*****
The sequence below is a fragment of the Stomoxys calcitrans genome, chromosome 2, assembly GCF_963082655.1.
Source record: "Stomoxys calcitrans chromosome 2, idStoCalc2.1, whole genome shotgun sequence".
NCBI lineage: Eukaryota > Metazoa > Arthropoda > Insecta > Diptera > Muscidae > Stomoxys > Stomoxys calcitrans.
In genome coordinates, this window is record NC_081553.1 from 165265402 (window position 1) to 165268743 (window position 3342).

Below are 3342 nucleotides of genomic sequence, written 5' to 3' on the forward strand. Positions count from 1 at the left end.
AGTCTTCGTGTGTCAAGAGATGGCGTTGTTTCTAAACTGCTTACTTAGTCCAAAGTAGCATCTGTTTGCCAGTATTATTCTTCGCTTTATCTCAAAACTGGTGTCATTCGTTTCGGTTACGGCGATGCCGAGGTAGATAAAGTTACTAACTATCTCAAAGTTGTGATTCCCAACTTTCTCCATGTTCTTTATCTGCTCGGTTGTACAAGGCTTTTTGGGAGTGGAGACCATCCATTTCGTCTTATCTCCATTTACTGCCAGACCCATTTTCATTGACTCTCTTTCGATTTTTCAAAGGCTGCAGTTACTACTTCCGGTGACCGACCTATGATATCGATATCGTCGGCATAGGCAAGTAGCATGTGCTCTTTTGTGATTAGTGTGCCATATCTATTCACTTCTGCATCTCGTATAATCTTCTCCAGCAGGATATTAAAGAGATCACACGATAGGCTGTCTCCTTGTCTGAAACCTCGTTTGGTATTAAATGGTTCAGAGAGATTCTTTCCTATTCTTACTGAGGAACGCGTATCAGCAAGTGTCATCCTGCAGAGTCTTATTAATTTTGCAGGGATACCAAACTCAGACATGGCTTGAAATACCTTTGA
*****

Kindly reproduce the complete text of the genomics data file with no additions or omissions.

The sequence below is a fragment of the Stomoxys calcitrans genome, chromosome 2, assembly GCF_963082655.1.
Source record: "Stomoxys calcitrans chromosome 2, idStoCalc2.1, whole genome shotgun sequence".
NCBI lineage: Eukaryota > Metazoa > Arthropoda > Insecta > Diptera > Muscidae > Stomoxys > Stomoxys calcitrans.
In genome coordinates, this window is record NC_081553.1 from 165265402 (window position 1) to 165268743 (window position 3342).

Below are 3342 nucleotides of genomic sequence, written 5' to 3' on the forward strand. Positions count from 1 at the left end.
AGTCTTCGTGTGTCAAGAGATGGCGTTGTTTCTAAACTGCTTACTTAGTCCAAAGTAGCATCTGTTTGCCAGTATTATTCTTCGCTTTATCTCAAAACTGGTGTCATTCGTTTCGGTTACGGCGATGCCGAGGTAGATAAAGTTACTAACTATCTCAAAGTTGTGATTCCCAACTTTCTCCATGTTCTTTATCTGCTCGGTTGTACAAGGCTTTTTGGGAGTGGAGACCATCCATTTCGTCTTATCTCCATTTACTGCCAGACCCATTTTCATTGACTCTCTTTCGATTTTTCAAAGGCTGCAGTTACTACTTCCGGTGACCGACCTATGATATCGATATCGTCGGCATAGGCAAGTAGCATGTGCTCTTTTGTGATTAGTGTGCCATATCTATTCACTTCTGCATCTCGTATAATCTTCTCCAGCAGGATATTAAAGAGATCACACGATAGGCTGTCTCCTTGTCTGAAACCTCGTTTGGTATTAAATGGTTCAGAGAGATTCTTTCCTATTCTTACTGAGGAACGCGTATCAGCAAGTGTCATCCTGCAGAGTCTTATTAATTTTGCAGGGATACCAAACTCAGACATGGCTTGAAATACCTTTGA